‘Gun enthusiasts’ stalk and threaten CEO after she develops weapon only owner can fire
Belinda Padilla, president and CEO of the U.S. division of firearm manufacturer Armatix, says she was stalked and threatened by “gun enthusiasts” after she tried to bring a safer handgun to market.
Armatix, a German company, has developed so-called “smart guns” that can only be fired by the owner. The company uses a watch that ties the owner to the weapon, called the iP1. Armatix is already selling the personalized weapons in Europe and Asia.
In an interview published by The New York Times on Monday, Padilla explained what happened when a forum of online “gun enthusiasts” published her cellphone number.
She said it began with a “few fuming-mad voice mail messages and heavy breathers” that got her to stop answering her phone.
And then photos of her home were posted online.
“In a crude, cartoonish scrawl, this person drew an arrow to the blurred image of a woman passing through the photo frame. ‘Belinda?’ the person wrote. ‘Is that you?'” according to the Times.
The Armatix USA CEO said that President Barack Obama’s administration had supported her company’s efforts after the December 2012 shootings at Sandy Hook Elementary School in Connecticut. But it had been difficult to bring the gun to market because of opposition from the gun lobby.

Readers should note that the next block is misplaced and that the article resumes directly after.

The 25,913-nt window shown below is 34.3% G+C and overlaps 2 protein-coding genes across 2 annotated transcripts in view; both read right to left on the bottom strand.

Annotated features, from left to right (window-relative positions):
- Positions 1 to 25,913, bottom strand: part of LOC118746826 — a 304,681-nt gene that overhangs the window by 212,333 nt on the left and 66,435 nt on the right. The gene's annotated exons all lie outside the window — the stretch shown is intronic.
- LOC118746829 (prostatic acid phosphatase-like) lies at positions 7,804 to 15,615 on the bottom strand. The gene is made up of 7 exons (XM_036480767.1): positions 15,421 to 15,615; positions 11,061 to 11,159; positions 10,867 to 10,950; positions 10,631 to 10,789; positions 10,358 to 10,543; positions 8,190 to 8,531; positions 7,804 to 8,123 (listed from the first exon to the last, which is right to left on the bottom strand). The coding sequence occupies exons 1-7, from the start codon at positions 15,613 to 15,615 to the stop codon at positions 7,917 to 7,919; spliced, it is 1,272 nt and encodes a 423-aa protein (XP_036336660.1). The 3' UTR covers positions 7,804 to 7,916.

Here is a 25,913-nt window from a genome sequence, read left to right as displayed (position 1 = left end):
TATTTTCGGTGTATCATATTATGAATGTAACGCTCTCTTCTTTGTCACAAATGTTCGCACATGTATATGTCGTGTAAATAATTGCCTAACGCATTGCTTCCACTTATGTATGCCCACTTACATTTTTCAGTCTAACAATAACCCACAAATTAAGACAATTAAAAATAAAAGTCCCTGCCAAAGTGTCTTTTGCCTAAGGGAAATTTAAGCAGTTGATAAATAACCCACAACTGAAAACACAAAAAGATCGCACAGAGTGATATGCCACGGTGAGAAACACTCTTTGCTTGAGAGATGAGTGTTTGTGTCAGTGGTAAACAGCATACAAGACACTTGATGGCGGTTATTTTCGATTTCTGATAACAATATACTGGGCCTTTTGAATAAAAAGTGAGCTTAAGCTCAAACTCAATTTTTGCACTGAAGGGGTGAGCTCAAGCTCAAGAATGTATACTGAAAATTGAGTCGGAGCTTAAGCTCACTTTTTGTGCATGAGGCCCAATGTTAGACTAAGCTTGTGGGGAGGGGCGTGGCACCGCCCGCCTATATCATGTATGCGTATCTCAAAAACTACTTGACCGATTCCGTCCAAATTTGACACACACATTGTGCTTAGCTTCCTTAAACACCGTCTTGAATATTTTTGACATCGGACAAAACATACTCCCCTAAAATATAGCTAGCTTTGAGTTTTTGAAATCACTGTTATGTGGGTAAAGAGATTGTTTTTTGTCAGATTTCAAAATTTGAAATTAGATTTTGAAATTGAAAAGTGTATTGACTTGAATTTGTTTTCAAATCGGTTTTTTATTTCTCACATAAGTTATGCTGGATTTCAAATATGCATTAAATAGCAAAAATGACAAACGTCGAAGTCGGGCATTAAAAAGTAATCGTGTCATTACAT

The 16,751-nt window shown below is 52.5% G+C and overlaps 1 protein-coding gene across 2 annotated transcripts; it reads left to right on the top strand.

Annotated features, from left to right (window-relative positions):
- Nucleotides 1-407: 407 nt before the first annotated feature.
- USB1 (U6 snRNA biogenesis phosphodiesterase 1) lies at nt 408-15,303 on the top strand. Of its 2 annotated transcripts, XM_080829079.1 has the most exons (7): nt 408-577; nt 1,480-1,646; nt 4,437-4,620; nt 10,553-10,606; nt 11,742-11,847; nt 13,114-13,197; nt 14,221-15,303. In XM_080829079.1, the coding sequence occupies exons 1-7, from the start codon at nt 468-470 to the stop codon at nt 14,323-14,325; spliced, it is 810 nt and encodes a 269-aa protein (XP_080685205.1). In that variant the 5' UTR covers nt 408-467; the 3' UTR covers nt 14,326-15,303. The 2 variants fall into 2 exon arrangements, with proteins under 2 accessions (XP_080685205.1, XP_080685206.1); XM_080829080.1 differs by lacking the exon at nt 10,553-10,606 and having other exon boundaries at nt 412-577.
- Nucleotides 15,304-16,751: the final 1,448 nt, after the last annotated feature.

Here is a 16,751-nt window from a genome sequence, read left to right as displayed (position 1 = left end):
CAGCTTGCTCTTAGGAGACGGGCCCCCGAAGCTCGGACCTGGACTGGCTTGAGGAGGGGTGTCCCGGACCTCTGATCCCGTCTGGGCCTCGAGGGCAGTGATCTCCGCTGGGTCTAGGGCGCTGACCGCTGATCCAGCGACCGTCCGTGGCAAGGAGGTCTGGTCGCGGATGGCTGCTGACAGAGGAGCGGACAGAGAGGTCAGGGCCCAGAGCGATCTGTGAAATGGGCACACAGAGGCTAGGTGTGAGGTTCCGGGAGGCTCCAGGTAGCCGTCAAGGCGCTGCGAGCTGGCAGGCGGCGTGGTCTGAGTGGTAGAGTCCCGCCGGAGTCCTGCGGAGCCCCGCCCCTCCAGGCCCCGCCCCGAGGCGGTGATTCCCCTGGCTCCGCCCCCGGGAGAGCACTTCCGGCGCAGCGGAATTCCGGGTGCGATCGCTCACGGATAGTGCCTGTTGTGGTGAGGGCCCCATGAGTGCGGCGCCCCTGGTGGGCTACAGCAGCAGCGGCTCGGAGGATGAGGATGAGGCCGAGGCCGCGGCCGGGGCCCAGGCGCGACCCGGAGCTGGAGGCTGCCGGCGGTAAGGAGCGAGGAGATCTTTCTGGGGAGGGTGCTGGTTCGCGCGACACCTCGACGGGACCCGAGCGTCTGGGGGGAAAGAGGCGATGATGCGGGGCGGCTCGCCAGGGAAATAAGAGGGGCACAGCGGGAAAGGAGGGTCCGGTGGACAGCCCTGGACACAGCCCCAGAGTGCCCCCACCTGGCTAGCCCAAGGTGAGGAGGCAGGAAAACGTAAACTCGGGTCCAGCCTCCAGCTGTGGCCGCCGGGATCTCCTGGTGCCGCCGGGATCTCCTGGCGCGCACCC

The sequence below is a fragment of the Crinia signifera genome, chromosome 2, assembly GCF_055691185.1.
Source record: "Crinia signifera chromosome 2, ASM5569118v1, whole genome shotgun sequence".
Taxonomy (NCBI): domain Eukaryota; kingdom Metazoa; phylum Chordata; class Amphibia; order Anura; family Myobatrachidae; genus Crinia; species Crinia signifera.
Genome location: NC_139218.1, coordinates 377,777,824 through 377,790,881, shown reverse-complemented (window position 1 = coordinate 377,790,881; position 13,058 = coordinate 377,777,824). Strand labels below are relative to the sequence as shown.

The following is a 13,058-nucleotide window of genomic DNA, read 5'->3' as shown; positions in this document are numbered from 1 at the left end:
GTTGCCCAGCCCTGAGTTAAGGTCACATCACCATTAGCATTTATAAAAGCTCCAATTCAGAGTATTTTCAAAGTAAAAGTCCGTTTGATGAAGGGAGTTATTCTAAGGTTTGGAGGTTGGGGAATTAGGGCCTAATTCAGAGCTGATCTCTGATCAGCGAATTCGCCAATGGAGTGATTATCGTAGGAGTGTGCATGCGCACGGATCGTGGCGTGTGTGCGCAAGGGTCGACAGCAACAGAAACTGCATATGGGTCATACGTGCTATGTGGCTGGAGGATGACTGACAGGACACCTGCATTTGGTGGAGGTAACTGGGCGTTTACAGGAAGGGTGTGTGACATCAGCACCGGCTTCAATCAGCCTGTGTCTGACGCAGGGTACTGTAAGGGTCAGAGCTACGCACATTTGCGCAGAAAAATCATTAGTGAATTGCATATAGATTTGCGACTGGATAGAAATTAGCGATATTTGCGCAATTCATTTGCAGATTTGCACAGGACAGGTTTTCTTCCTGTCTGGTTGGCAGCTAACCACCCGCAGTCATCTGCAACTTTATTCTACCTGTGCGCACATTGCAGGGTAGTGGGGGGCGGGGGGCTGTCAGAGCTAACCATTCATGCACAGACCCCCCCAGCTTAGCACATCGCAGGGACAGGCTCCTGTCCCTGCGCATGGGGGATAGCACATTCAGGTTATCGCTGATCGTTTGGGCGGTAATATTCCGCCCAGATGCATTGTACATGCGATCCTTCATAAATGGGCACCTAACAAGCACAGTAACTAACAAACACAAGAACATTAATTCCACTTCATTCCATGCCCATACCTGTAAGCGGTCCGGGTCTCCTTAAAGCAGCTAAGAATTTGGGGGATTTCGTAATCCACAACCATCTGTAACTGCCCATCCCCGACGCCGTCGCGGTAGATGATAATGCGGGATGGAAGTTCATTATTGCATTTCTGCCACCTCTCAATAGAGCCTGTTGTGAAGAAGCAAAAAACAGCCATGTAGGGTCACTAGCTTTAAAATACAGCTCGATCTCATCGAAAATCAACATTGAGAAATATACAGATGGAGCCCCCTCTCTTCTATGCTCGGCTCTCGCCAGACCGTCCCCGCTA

“Right now, unfortunately, these organizations that are scaring everybody have the power,” Padilla explained. “All we’re doing is providing extra levels of safety to your individual right to bear arms. And if you don’t want our gun, don’t buy it. It’s not for everyone.”
The Oak Tree Gun Club near Los Angeles had agreed to sell the Armatix smart pistol until Calguns.net, a forum of second-amendment rights advocates, found out about the news.
“I have no qualms with the idea of personally and professionally leveling the life of someone who has attempted to profit from disarming me and my fellow Americans,” one comment said.
Within days, any trace that Armatix merchandise had ever been at the Oak Tree Gun Club had vanished.
“Honestly, I was in disbelief,” she recalled. “It’s like I never existed.”
Padilla said that she now worries that even people emailing her for information about buying the gun actually wish to do her harm.
But she vowed not to give up.
“This is my mission in life,” she insisted. “If they really understood our technology, they wouldn’t be afraid of it at all.”
Watch the video below of Padilla explaining how her iP1 works to PBS, broadcast Oct. 17, 2013.
(h/t: Hunter/Daily Kos)